Take her 2006 Vanity Fair interview, for example. “I’m not interested in taking public potshots,” she said. “What happened to [Pitt] after the separation – it’s his life now. I’ve made a conscious effort not to add to the toxicity of this situation.”

Jen is, in short, fine. She’s always been fine.

But over the years, all those other elements of her life and personality have been made redundant by whether or not she had a partner and/or children. Nothing else she did, or was, or said, was ever enough.

There are a great many similarities between Swift and Aniston. Positively, their success and their universal (and personal) popularity; negatively, the neverending speculation around their love lives. And that’s why I find the ongoing, incessant rumours surrounding Taylor Swift’s dating life so disturbing.

Never mind how phenomenally successful her current Eras tour is; or her insistence, as we saw in the Miss Americana documentary, on speaking out on political issues in 2018 – despite being warned against it by the men around her. Let’s talk about Taylor’s love life – because that’s where her real worth is, right?

It’s a slippery slope from frantically trying to romantically pair Taylor Swift with whichever celebrity she’s recently been seen with; to injecting misogyny and sexism in the guise of unwarranted pity, sympathy and bewilderment. Ultimately, they’re the same thing anyway. Can’t we just… let the woman be single?

“NO!’” I can already hear the tabloids protesting. “Because Taylor Swift is a symbol for women everywhere, and women aren’t complete unless they’re coupled up!”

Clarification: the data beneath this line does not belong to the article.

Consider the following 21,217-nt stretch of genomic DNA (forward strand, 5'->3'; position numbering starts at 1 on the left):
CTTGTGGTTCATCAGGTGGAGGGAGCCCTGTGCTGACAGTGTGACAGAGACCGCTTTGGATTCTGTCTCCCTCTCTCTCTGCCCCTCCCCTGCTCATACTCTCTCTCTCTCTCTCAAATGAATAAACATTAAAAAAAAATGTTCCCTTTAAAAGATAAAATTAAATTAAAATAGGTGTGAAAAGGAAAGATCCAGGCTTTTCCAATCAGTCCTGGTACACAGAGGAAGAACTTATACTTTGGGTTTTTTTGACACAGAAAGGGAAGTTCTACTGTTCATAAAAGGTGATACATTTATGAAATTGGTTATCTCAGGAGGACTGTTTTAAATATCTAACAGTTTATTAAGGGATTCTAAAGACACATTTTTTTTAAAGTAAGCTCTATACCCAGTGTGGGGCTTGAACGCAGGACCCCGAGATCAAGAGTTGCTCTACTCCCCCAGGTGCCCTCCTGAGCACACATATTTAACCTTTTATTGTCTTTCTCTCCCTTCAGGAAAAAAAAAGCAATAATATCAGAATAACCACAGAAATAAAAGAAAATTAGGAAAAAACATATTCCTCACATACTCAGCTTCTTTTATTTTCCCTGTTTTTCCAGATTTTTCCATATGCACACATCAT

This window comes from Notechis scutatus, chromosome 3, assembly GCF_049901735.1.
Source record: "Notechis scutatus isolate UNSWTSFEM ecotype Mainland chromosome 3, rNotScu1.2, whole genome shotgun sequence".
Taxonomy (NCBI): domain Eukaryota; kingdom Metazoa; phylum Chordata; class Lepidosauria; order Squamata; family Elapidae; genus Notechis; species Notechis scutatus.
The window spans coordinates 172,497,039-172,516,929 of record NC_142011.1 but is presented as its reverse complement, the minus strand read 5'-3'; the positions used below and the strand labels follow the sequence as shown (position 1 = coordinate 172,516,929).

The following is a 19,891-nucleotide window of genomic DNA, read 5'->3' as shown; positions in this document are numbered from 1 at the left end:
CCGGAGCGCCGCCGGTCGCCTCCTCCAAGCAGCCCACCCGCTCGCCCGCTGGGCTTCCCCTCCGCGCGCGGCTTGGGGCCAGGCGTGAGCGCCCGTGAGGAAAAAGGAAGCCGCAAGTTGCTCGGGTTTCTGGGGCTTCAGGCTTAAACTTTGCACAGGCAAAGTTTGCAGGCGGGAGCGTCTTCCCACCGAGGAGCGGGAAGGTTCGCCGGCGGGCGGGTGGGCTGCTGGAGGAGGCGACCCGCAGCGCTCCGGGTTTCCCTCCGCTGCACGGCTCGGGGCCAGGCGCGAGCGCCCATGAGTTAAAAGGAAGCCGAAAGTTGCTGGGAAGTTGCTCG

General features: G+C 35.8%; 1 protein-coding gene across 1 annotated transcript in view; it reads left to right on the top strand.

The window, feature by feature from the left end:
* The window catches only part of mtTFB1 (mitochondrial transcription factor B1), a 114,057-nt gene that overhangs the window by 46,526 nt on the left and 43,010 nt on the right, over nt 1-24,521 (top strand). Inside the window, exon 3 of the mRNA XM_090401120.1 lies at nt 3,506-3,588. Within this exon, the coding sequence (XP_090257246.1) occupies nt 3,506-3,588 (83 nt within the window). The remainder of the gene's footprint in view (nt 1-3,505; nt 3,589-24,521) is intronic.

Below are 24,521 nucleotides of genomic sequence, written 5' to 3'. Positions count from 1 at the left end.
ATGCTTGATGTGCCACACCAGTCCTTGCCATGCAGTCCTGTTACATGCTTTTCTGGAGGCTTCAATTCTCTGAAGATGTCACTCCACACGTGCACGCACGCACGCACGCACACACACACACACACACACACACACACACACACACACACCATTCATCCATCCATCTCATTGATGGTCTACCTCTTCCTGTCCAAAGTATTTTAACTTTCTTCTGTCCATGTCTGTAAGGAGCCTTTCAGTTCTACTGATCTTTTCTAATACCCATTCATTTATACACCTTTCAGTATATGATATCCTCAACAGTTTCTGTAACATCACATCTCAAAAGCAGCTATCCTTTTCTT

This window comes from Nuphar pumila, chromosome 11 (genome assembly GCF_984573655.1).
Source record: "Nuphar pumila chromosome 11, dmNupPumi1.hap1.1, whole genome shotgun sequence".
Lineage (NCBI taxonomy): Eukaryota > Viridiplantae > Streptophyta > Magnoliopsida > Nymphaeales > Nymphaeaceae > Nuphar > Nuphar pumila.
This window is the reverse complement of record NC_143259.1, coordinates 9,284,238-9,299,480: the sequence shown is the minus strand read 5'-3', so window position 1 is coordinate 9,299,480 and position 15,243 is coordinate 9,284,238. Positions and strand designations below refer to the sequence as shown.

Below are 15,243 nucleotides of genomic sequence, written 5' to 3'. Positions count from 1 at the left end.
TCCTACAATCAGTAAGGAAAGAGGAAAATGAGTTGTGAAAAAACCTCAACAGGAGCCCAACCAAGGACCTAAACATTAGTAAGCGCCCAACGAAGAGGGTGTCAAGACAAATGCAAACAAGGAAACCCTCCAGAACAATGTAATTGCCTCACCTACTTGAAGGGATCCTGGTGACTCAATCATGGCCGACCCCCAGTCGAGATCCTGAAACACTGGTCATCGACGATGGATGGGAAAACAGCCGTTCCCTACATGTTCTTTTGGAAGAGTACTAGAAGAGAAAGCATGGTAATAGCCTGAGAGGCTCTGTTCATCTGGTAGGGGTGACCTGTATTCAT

Like so many other women, I’m so, so frustrated by continually having to point out that, actually, yes, they are. I’m so bored of being faced with this oh-so-subtle accusation that I’m incomplete because I’m not with a partner.

At a recent school alumni event, the first question from some of our former teachers was whether or not we were engaged. They’d peer keenly at the hand holding my drink, gently enquiring as to the possibility of a ring.

Never mind that I have two degrees, or a job that I’ve worked for years to get to and am proud of, or a close-knit friendship group that makes me happy and grateful every single day. Let’s talk about whether or not I’m walking down the aisle any time soon; because that’s the only question that’s really worth asking. Right?

These former teachers are unequivocally good people, and that’s important to point out; because the world is not split into good people and People Who Ask If You’re With A Partner. But that doesn’t mean we shouldn’t call out this overt “Poor Jen” sexism when we see it.

I don’t know if Taylor Swift has broken up with Matty Healy or not. I really don’t care, to be honest. I’m far more interested in discussing her Eras tour, or what music she might be coming out with next. If she announces a new relationship herself, then I’ll be happy for her. If she writes a song about it, I’ll absolutely listen.

But until then, I’ll ask for the second (but likely not the last) time: can we just let the woman be single? It’s really not the death knell the tabloids (and, by extension, society) would have us believe. If anything, it may well be Taylor at her happiest, unequivocal best.